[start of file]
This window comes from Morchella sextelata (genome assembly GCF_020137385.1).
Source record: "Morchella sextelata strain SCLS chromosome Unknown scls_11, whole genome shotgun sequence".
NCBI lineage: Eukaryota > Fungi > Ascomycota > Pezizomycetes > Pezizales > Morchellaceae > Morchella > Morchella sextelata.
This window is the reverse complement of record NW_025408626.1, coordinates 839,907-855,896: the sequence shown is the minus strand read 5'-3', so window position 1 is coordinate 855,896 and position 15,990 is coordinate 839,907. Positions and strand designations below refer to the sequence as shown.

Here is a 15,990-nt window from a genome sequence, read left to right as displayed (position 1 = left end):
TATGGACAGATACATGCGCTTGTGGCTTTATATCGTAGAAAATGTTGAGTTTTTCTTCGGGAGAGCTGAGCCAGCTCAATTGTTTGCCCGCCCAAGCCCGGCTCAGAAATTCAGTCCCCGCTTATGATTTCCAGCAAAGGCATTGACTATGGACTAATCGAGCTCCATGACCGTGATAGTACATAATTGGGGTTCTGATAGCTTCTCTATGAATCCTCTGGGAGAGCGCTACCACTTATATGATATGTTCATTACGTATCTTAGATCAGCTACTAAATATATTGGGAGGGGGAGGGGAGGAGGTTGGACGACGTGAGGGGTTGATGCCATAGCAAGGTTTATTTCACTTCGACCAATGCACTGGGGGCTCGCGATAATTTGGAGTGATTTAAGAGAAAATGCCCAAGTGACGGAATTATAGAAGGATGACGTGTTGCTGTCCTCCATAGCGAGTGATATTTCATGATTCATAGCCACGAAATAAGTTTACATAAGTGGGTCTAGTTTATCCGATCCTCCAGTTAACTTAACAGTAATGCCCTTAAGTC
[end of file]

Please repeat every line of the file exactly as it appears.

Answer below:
This window comes from Morchella sextelata (genome assembly GCF_020137385.1).
Source record: "Morchella sextelata strain SCLS chromosome Unknown scls_11, whole genome shotgun sequence".
NCBI lineage: Eukaryota > Fungi > Ascomycota > Pezizomycetes > Pezizales > Morchellaceae > Morchella > Morchella sextelata.
This window is the reverse complement of record NW_025408626.1, coordinates 839,907-855,896: the sequence shown is the minus strand read 5'-3', so window position 1 is coordinate 855,896 and position 15,990 is coordinate 839,907. Positions and strand designations below refer to the sequence as shown.

Here is a 15,990-nt window from a genome sequence, read left to right as displayed (position 1 = left end):
TATGGACAGATACATGCGCTTGTGGCTTTATATCGTAGAAAATGTTGAGTTTTTCTTCGGGAGAGCTGAGCCAGCTCAATTGTTTGCCCGCCCAAGCCCGGCTCAGAAATTCAGTCCCCGCTTATGATTTCCAGCAAAGGCATTGACTATGGACTAATCGAGCTCCATGACCGTGATAGTACATAATTGGGGTTCTGATAGCTTCTCTATGAATCCTCTGGGAGAGCGCTACCACTTATATGATATGTTCATTACGTATCTTAGATCAGCTACTAAATATATTGGGAGGGGGAGGGGAGGAGGTTGGACGACGTGAGGGGTTGATGCCATAGCAAGGTTTATTTCACTTCGACCAATGCACTGGGGGCTCGCGATAATTTGGAGTGATTTAAGAGAAAATGCCCAAGTGACGGAATTATAGAAGGATGACGTGTTGCTGTCCTCCATAGCGAGTGATATTTCATGATTCATAGCCACGAAATAAGTTTACATAAGTGGGTCTAGTTTATCCGATCCTCCAGTTAACTTAACAGTAATGCCCTTAAGTC